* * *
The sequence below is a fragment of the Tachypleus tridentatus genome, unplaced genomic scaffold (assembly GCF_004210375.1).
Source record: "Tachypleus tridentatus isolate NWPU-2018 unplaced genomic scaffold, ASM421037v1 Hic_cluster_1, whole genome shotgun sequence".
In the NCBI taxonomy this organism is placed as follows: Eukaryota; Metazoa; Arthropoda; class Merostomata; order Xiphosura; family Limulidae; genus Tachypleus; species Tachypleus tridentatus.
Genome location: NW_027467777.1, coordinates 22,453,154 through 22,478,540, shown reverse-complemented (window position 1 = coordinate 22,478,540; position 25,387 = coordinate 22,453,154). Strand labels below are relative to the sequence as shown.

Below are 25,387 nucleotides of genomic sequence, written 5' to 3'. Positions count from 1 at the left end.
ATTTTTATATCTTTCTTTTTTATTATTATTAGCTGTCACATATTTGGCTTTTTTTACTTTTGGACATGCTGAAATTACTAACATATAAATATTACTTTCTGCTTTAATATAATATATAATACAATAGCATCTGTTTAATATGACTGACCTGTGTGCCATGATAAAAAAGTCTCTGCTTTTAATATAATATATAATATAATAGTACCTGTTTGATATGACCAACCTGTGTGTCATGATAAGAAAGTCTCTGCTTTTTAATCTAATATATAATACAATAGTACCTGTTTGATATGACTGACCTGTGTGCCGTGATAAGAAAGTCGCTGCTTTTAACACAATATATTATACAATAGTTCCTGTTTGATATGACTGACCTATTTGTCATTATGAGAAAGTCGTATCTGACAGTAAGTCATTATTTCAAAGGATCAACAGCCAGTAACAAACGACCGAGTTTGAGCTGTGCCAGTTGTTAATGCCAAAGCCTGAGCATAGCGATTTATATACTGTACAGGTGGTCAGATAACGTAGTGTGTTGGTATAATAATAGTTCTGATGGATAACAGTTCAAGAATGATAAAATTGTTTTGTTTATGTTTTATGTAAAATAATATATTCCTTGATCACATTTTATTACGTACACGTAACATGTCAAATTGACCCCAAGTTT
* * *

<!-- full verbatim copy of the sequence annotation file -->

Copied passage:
The sequence below is a fragment of the Tachypleus tridentatus genome, unplaced genomic scaffold (assembly GCF_004210375.1).
Source record: "Tachypleus tridentatus isolate NWPU-2018 unplaced genomic scaffold, ASM421037v1 Hic_cluster_1, whole genome shotgun sequence".
In the NCBI taxonomy this organism is placed as follows: Eukaryota; Metazoa; Arthropoda; class Merostomata; order Xiphosura; family Limulidae; genus Tachypleus; species Tachypleus tridentatus.
Genome location: NW_027467777.1, coordinates 22,453,154 through 22,478,540, shown reverse-complemented (window position 1 = coordinate 22,478,540; position 25,387 = coordinate 22,453,154). Strand labels below are relative to the sequence as shown.

Below are 25,387 nucleotides of genomic sequence, written 5' to 3'. Positions count from 1 at the left end.
ATTTTTATATCTTTCTTTTTTATTATTATTAGCTGTCACATATTTGGCTTTTTTTACTTTTGGACATGCTGAAATTACTAACATATAAATATTACTTTCTGCTTTAATATAATATATAATACAATAGCATCTGTTTAATATGACTGACCTGTGTGCCATGATAAAAAAGTCTCTGCTTTTAATATAATATATAATATAATAGTACCTGTTTGATATGACCAACCTGTGTGTCATGATAAGAAAGTCTCTGCTTTTTAATCTAATATATAATACAATAGTACCTGTTTGATATGACTGACCTGTGTGCCGTGATAAGAAAGTCGCTGCTTTTAACACAATATATTATACAATAGTTCCTGTTTGATATGACTGACCTATTTGTCATTATGAGAAAGTCGTATCTGACAGTAAGTCATTATTTCAAAGGATCAACAGCCAGTAACAAACGACCGAGTTTGAGCTGTGCCAGTTGTTAATGCCAAAGCCTGAGCATAGCGATTTATATACTGTACAGGTGGTCAGATAACGTAGTGTGTTGGTATAATAATAGTTCTGATGGATAACAGTTCAAGAATGATAAAATTGTTTTGTTTATGTTTTATGTAAAATAATATATTCCTTGATCACATTTTATTACGTACACGTAACATGTCAAATTGACCCCAAGTTT